Generally considered somewhat dangerous, whether through their larger than human size and strength or through more magical means, trolls are recognizably similar to human beings. Whatever their origin, trolls represent that which is somewhat peculiar and different, yet hauntingly similar to ourselves.” (New World Encyclopedia)
2 The misuse of the term troll is getting so watered down that it may lose any real meaning. In “Jared Cook’s Wikipedia page is the best troll job of Cowboys fans yet,” a clever, complimentary addition to Wikipedia is equated with trolling!
3 The word troll can be used as a noun or a verb. Merriam-Webster agrees with my definition above: to troll means “to antagonize others online by deliberately posting inflammatory, irrelevant, or offensive comments or other disruptive content.” As a noun, a troll is one who antagonizes others online etc.
4 Statistic from an online survey of 1,125 adults by YouGov (“Over a quarter of Americans have made malicious online comments”).
5 Merriam-Webster defines malicious as “having or showing a desire to cause harm to someone.”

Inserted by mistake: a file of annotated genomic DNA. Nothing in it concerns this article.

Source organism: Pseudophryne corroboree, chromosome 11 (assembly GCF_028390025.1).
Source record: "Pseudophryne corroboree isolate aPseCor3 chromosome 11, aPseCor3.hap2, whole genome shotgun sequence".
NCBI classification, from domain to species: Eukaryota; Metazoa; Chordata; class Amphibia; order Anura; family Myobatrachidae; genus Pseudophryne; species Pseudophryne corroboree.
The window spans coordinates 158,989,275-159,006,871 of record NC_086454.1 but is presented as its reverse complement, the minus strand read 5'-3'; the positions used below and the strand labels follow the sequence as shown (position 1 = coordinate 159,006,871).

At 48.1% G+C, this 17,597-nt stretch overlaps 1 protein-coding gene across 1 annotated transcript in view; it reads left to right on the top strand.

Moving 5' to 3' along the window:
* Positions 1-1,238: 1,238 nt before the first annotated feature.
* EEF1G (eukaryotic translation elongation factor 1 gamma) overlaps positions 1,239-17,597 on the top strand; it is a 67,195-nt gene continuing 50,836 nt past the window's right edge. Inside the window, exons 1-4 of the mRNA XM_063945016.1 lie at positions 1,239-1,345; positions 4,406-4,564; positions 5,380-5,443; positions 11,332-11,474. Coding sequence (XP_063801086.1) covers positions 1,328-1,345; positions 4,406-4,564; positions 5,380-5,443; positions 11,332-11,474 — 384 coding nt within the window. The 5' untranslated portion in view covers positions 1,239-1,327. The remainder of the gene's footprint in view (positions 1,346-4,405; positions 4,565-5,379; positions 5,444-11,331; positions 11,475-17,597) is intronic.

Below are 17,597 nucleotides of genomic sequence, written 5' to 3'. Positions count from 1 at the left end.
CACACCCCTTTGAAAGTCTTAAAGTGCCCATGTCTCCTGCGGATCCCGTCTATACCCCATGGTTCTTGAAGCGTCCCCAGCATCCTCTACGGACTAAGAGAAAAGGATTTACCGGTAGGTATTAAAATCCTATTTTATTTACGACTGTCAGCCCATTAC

6 This second one can loosely be applied to anyone who has ever ended an argument online by posting a comment intended to piss off our opponents—even hurt their feelings or pride—and then log off so they can’t retaliate.
7 Believe it or not, there’s a group of particularly nasty trolls—whom I assume are white males—with a perverted sense of irony who bill themselves as the Gay Niggers Association of America!
8 The sub-heading “Have computer, will harass” is a cultural allusion that will probably escape any reader under the age of 50.
9 On December 31, 2016, National Book Award author and Internet gadfly Sherman Alexie posted this tweet, becoming another celebrity to leave the nest: “Hey, folks, I’m leaving Twitter because its negatives increasingly outweigh its positives. Thank you for the follows.”
Felicity Huffman looking just like her normal lovely self . . .